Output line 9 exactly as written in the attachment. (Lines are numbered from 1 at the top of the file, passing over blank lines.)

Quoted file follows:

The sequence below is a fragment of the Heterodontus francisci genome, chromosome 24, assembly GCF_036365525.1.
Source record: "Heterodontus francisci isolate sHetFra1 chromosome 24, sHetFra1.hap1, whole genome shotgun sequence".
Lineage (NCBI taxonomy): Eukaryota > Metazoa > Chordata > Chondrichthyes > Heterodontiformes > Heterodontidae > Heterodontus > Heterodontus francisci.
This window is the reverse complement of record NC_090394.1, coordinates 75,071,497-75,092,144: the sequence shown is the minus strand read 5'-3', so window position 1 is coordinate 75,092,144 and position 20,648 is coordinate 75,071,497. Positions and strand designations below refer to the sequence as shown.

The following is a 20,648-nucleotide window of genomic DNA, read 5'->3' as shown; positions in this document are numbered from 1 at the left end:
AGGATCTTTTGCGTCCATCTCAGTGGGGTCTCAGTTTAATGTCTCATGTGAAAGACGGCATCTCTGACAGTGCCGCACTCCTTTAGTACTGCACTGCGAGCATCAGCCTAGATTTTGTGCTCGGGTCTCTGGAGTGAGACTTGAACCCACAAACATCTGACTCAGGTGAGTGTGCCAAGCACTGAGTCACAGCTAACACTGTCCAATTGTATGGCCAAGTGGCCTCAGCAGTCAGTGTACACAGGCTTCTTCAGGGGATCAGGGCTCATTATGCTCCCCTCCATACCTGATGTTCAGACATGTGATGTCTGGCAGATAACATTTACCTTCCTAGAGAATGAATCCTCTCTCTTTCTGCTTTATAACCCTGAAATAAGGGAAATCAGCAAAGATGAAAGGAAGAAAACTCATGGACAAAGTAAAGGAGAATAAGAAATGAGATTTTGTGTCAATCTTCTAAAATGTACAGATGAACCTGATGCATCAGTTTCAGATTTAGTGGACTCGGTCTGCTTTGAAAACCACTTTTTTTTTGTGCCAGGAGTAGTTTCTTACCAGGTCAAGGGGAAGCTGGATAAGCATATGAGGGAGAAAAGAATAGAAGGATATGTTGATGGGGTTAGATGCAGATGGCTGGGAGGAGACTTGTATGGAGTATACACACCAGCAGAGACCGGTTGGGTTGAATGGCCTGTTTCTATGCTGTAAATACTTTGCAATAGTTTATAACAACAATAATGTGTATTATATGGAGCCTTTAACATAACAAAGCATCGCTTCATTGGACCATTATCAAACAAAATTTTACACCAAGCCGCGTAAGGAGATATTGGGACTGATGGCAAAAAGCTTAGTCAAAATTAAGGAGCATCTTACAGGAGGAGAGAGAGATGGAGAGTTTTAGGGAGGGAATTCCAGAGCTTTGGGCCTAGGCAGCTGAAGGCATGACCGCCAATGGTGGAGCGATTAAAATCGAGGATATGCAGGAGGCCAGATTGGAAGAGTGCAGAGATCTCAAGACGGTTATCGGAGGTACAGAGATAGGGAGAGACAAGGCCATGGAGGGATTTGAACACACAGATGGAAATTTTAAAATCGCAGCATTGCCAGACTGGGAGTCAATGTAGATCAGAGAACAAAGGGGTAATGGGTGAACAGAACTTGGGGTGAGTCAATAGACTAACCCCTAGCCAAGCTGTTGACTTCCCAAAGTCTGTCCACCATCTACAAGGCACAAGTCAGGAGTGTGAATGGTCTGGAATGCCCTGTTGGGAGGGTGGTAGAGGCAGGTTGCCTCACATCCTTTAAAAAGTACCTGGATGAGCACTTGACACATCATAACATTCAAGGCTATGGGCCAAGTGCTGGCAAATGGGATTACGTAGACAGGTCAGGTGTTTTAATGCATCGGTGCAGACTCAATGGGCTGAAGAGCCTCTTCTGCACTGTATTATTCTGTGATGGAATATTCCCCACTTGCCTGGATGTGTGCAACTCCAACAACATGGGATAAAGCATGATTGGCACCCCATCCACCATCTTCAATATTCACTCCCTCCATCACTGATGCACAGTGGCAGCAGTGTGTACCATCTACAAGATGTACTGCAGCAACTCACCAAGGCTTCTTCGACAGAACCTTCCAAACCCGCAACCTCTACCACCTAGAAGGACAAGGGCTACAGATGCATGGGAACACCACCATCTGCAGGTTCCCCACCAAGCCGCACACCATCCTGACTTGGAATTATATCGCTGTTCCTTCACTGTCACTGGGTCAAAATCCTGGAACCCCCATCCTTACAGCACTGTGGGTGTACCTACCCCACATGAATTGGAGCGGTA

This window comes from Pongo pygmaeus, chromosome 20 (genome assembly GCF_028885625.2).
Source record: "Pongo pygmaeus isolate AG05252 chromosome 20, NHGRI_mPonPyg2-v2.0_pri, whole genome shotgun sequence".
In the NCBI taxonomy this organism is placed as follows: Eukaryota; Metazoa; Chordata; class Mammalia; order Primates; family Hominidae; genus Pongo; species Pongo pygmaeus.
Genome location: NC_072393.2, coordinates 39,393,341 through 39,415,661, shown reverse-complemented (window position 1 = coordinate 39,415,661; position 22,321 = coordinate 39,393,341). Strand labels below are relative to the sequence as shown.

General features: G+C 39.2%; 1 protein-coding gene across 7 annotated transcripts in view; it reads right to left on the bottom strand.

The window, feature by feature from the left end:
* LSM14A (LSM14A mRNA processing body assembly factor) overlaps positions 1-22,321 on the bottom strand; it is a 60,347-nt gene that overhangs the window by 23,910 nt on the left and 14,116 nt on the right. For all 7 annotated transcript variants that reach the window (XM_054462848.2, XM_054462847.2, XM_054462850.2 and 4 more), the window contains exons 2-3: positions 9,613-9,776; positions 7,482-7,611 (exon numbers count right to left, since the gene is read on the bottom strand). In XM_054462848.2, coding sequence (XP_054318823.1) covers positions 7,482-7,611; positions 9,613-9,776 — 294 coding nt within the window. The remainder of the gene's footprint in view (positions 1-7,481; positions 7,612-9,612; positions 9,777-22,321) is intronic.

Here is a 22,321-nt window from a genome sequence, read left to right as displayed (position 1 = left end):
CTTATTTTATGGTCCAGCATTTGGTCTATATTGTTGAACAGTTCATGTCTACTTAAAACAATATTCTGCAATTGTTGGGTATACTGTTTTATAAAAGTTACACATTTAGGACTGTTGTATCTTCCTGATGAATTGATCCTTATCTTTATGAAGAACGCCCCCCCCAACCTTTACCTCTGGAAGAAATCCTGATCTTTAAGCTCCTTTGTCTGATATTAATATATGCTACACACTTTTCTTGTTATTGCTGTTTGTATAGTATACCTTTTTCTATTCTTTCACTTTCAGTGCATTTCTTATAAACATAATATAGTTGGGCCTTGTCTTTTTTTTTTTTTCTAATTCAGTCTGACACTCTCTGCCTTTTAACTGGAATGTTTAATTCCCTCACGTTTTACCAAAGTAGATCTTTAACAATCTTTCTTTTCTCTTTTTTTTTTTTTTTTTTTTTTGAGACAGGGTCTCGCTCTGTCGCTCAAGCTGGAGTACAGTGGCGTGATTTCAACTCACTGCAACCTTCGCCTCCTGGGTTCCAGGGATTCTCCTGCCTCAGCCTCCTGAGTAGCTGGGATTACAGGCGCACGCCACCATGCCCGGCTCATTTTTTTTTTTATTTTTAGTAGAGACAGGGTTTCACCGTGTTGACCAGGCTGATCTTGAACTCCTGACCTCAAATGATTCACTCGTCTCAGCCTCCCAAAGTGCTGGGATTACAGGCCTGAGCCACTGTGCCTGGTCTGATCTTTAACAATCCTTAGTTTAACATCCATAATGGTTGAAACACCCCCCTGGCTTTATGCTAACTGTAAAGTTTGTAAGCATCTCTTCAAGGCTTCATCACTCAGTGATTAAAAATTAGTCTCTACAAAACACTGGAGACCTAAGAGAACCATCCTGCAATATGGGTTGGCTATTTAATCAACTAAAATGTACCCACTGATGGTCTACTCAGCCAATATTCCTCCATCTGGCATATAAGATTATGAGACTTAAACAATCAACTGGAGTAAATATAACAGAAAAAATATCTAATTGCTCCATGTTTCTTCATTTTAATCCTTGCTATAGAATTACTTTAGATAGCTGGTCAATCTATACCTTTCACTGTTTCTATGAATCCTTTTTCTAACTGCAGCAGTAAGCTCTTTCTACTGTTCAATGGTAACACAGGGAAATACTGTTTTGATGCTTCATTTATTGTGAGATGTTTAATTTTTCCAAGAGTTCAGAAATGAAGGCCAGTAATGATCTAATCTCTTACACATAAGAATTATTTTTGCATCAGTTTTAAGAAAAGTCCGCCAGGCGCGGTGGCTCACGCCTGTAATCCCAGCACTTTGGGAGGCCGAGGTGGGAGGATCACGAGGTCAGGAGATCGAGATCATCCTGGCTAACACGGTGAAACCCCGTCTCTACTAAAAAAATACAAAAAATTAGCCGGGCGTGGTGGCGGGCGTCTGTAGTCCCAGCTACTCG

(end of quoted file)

In the NCBI taxonomy this organism is placed as follows: Eukaryota; Metazoa; Chordata; class Mammalia; order Primates; family Hominidae; genus Pongo; species Pongo pygmaeus.